working on the discipline

I’ve been really good the last several years when it comes to doing my walking on a regular basis. I have long kept a spreadsheet, which helps to keep me honest. That discipline flagged somewhat over the holidays and into the new year. We had our short encounter with the rain and a number of cold days. That gave me an excuse to get sloppy. If the temperature got below 60° I decided it was too cold to go out. (Don’t ask why I didn’t elect to use the treadmill in the gym at the lodge.)

Then I noticed something. People in the Four Seasons community were out walking when it was much cooler than sixty. I saw men and women much older than me out there when the temperature was in the low fifties. That got me back on track.

So much for excuses.

return to routine

So here we are.

The house has a serious semblance of order. There are no boxes inside the house. All of our artwork is on the walls. The heavy lifting is done until we can get some cabinets built and move the remainder of our kitchen tools and utensils back inside.

It was February when I last took a walk with my ancient iPod and listened to a lecture from The Great Courses. I know that because that’s what my Excel spreadsheet says. That was when we began packing up for staging and set this whole process into motion. Remember staging? Now part of our past I am delighted to say.

Monday I downloaded a new course. It’s called Great American Bestsellers and covers bestsellers from colonial times to the present. I took my first walk since February.

I missed Tuesday because there were errands to be run and we had a concert to attend at my nephew’s daughter’s middle school. I returned to my walking on Wednesday.

So slowly I’m resurrecting at least one part of my routine.

I like that.

a different routine

Given my changing circumstances, I was rather restless one morning a couple of weeks ago. After getting out of bed a few minutes before my normal 7:00 a.m. time and feeding Tasha, I threw on my clothes and went for my walk. Turns out I liked doing it.

I’ve been doing it since. It makes a nice start to the day, I don’t have to worry about the heat, and I don’t have to worry about fitting the walk into my day later on.

That works.

walking the 5k

Terry and I walked the Mushroom Mardi Gras 5k on Saturday. This was no small matter.

MushroomMardiGrasbibSaturday is my one day for sleeping in. And I really love taking advantage of this time. To get to the race location, get parked, and get registered for the 8:05 start (the 10k began at 8:00), we had to get out of bed at 6:15. On a Saturday.

But we had both registered in advance and paid our money. We had both been training, and I had done two walks in excess of 5k over the past month. So we did it. We were near the end of the pack, but that was fine. It was a nice walk along a pleasant trail, and we enjoyed it.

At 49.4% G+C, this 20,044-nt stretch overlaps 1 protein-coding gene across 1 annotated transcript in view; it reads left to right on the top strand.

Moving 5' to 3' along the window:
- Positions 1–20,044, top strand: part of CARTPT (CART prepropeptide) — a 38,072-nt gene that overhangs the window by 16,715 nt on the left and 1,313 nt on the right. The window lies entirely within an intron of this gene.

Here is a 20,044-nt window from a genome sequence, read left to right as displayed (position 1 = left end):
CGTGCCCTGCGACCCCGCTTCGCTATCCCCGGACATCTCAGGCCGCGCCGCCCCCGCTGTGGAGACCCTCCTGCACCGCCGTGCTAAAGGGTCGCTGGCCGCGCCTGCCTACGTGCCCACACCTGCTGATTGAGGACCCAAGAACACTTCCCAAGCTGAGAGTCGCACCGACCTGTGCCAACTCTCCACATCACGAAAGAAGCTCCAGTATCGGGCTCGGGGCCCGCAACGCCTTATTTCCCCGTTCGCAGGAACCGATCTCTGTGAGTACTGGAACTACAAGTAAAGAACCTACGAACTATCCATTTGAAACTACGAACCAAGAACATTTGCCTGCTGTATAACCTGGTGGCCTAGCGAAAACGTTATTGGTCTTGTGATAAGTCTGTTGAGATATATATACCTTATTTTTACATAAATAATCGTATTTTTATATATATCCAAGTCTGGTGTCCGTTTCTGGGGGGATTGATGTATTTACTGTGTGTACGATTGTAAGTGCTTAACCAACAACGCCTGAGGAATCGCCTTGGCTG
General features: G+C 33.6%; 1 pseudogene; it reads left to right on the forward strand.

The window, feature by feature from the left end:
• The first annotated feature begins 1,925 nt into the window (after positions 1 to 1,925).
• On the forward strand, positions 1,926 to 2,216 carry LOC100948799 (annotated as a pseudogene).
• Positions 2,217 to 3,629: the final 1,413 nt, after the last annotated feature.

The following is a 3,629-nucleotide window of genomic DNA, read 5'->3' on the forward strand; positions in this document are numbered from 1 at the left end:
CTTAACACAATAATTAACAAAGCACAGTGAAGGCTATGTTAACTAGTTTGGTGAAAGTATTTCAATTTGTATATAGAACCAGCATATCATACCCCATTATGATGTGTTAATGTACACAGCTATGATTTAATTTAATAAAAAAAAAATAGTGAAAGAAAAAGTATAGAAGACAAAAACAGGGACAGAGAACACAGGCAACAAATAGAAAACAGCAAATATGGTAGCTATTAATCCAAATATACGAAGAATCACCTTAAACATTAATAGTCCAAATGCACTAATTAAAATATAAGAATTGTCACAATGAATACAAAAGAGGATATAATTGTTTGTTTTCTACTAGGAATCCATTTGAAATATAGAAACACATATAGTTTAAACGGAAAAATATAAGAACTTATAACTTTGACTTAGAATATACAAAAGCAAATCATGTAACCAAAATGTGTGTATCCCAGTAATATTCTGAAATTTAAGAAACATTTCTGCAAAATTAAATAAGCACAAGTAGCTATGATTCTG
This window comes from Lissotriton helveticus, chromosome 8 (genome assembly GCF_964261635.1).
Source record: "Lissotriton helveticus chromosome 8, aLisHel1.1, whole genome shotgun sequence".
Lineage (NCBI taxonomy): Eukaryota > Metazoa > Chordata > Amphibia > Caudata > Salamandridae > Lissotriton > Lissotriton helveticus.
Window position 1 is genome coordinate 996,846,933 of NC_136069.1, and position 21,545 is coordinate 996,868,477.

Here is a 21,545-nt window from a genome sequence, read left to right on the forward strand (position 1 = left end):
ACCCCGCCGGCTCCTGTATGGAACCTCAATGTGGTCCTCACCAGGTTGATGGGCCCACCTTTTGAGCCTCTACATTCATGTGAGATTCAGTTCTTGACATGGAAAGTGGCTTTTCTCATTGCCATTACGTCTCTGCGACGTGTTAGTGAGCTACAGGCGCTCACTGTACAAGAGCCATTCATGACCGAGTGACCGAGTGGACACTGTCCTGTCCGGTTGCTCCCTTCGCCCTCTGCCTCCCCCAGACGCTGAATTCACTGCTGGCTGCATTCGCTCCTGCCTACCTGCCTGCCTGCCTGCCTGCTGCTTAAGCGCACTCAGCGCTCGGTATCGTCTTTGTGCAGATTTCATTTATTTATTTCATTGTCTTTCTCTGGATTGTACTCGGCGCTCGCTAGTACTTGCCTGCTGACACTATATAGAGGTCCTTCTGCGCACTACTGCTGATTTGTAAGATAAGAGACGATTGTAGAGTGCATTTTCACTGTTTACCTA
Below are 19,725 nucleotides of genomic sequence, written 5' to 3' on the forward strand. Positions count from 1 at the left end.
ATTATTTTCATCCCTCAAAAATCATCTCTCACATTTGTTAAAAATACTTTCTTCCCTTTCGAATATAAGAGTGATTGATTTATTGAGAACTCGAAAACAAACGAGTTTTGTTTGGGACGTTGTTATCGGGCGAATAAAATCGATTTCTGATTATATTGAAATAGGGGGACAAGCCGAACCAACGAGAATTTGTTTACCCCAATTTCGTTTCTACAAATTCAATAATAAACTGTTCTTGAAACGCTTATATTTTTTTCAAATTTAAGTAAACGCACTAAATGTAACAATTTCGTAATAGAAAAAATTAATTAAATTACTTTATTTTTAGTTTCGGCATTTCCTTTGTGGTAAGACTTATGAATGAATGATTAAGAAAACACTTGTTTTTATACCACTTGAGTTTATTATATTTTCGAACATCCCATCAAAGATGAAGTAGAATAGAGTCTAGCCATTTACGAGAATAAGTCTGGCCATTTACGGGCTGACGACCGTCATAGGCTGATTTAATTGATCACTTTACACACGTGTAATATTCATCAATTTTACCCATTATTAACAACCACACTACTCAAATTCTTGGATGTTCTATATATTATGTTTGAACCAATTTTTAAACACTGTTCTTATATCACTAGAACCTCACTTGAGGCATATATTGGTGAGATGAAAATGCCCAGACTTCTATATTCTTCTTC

There is something rewarding about making a commitment and following through.


Great Courses update

I haven’t written about The Great Courses for quite some time, but I am listening to those courses as much as ever. Since I have shifted my exercise preference from the treadmill to walking outside, it’s been a while since I bought a DVD set, but I continue to listen to audio downloads on my ancient iPod while I’m out walking.

I thought I’d mention a few of the courses I’ve listened to over the past several months.

Most recently, I finished Fall of the Pagans and the Origins of Medieval Christianity. Much of this was material that I knew, but it was nonetheless an excellent review. Kenneth Harl is a great lecturer, and he gave equal treatment to the pagan perspective, which one usually doesn’t find in surveys of the period.

Myth in Human History — This was an enjoyable overview of world mythology. Grant Voth not only discusses the well-known Greek, Roman, and Scandinavian myths, but he brings in stories from North and South America, Africa, and the Pacific. He divides up the course into what he calls units (a good old pedagogical term!) covering such themes as Heroes, Gods and Goddesses, and the Trickster.

The Western Literary Canon in Context — John Bowers takes us through what he admits is his own personal set of selections for the western literary canon. A good set it is, though. He starts with The Epic of Gilgamesh, and takes us up through the The Lord of the Rings. It’s a great survey.

I do love The Great Courses. Really good stuff.

I am training for a 5k

I wrote a while back about how I wasn’t training for a 5k. I am now. Terry and I have both registered for the Mushroom Mardi Gras Fun Run on May 24. We’ve done it before and it’s a very enjoyable semi-rural course along the southern end of Coyote Creek trail.

It’s always good to have a goal to head towards.

I am not training for a 5K

That may seem like a silly thing to say, but there is a point here.

Terry has been training for the AAUW Wildflower Run. The reason that I am not is that the run is on Palm Sunday. Once upon a time it was on a Saturday, but for the past several years it has been on Sunday, and most years on Palm Sunday. I wrote an email to one of the organizers complaining about that, and got a long response back explaining all the factors that went in to determining the date, and telling me that as it worked out most years Palm Sunday was the best date. This year Easter is quite late, but last year it was unusually early. The run (or walk for Terry and me) was not on Palm Sunday and I was able to participate. Not this year.

I suppose that there is nothing stopping me from behaving as if I were training for the 5K, but there is something different about having the actual goal to work towards.

There is the Mushroom Mardi Gras Fun Run the Saturday before Memorial Day. That’s something to look ahead to and train for.